The series continues! I don’t know what the most recent ones were but you can find them all here. And if you want to find out about new ones before anyone else it’s easy to become a Patreon supporter for as little as $3 a month — Just click here. I am really enjoying this series and plan to continue for a long time. Do you like it, too? Let me know, I’m open to feedback. This party is just getting started!

I recently had the honor of joining an all-star recording lineup (recording remotely) for the Picky Fingers Banjo Podcast theme music. Keith Billik, who created the podcast and hosts and produces, also wrote the music. I play fiddle on it. You can hear it here. Bluegrass! And in case you haven’t heard the Picky Fingers episode about Yours Truly, there’s a link to it right here.

Book Report
I had the pleasure of getting away to a secret locale ‘up north’ with my sweetie Grace a few weeks ago where I did a little skiing (which I hadn’t tried in over 20 years — no injuries!) but mostly played with fire (wood stove), cooked, and read books.

I’ll start with a book I read before the trip: Octavia’s Brood: Science Fiction Stories From Social Justice Movements, edited by Walidah Imarisha and adrienne maree brown. It’s been a while since I read any fiction, let alone short stories, and I had forgotten how much I love short stories, especially an anthology such as this one, in which each story is written by a different author.

I hadn’t read any Octavia Butler prior to reading this, but I don’t think it’s necessary. (I am reading Parable of the Sower now.) Each story is different but they all take place in some future world where, well, things are different. I liked some stories more than others, as I expect you would, too. The big surprise for me was reading a story by Tunde Olaniran, whose music I love (If you’ve never heard of him, check him out.) His was one of my favorite stories, and I had no idea he was such a talented writer, in addition to everything else he does. (Really, check him out.) Highly recommended.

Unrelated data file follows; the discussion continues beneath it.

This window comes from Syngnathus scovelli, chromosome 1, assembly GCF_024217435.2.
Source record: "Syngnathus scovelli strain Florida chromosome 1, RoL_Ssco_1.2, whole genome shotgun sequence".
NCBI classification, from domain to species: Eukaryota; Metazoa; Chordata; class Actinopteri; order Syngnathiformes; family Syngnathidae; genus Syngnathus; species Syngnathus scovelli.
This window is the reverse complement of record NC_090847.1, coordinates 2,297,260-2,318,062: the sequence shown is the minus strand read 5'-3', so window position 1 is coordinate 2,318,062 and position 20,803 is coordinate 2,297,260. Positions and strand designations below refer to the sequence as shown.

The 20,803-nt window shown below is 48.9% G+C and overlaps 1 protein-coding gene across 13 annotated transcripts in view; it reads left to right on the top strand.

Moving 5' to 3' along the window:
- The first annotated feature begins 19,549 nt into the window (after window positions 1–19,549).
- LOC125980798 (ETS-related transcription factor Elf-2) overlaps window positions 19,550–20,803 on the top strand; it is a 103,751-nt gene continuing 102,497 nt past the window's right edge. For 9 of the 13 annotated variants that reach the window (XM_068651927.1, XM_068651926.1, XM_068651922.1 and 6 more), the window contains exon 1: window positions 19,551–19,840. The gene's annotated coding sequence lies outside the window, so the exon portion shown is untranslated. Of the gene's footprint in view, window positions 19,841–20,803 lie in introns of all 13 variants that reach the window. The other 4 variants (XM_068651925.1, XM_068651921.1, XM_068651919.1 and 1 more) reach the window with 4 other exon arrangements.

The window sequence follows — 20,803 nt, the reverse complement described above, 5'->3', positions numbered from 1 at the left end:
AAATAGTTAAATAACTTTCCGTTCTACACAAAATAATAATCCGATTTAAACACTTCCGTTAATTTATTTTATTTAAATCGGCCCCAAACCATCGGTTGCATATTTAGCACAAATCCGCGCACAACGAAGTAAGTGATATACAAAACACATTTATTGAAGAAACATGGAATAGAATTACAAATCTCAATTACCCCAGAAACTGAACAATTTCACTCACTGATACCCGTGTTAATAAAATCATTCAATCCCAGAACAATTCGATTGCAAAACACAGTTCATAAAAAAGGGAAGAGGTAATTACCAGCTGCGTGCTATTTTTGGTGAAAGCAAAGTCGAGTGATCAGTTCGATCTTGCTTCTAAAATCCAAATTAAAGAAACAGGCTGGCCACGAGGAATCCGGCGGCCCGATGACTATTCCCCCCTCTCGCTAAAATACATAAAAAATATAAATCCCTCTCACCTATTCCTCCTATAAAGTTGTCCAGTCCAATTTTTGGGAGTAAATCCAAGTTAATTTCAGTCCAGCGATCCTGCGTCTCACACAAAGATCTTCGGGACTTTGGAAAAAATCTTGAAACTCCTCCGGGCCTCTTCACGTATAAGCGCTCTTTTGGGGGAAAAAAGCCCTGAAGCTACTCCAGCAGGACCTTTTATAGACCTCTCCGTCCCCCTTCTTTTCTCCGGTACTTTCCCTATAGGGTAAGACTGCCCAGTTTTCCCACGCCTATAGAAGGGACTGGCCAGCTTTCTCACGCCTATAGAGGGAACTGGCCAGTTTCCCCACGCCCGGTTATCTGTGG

Then I read Watership Down, by Richard Adams, a classic I had never read. I loved it so much! Ah, it’s such a gorgeous and moving book and it’s all about rabbits. Early on, I was like, Wait, is this a book about communism? I don’t know, I think you could read any number of interpretations into it but I didn’t get any sort of preachy vibe from this book. It’s about survival and fellowship, and it’s about knowing what you’re fighting for. As a bonus, you can learn some words in the native language of rabbits. It was beautifully written and surprisingly moving. Highly recommended.
The other book I read while I was up north is called Breath: The New Science of a Lost Art, by James Nestor. Back to nonfiction. I did not love the style in which this book was written, that sort of “Look at what a cool person I am” style kind of rubs me the wrong way. BUT the material this book covers is absolutely essential and fascinating, it was compelling and easy to read and understand, and I have to admit it has had a lasting impact on me. If your taste is like mine then prepare to be mildly annoyed by the author’s tone once in a while, but aside from that I still have to recommend this book highly as well.
The last book I finished was a very short one, just about 100 pages, called We Still Here: Pandemic, Policing, Protest, and Possibility, by Marc Lamont Hill. This book was published in November of 2020, and you can guess what it covers. It takes the form of an extended interview, and it’s just so relevant to this current moment in history and it is extremely concise. More than any other book that relates to our present situation, I want people to read this one because I think it is so approachable and easy to understand. At least for me it was.
Signing Off
I am so grateful and lucky to be able to keep in touch with you, and I’m also very lucky and grateful to be able to self-isolate in a comfortable and safe space. I hope you are staying safe and well — If you need some cheering up feel free to contact me directly and I will gladly play some music for you or tell you a joke.

Faithfully and Banjovially as ever,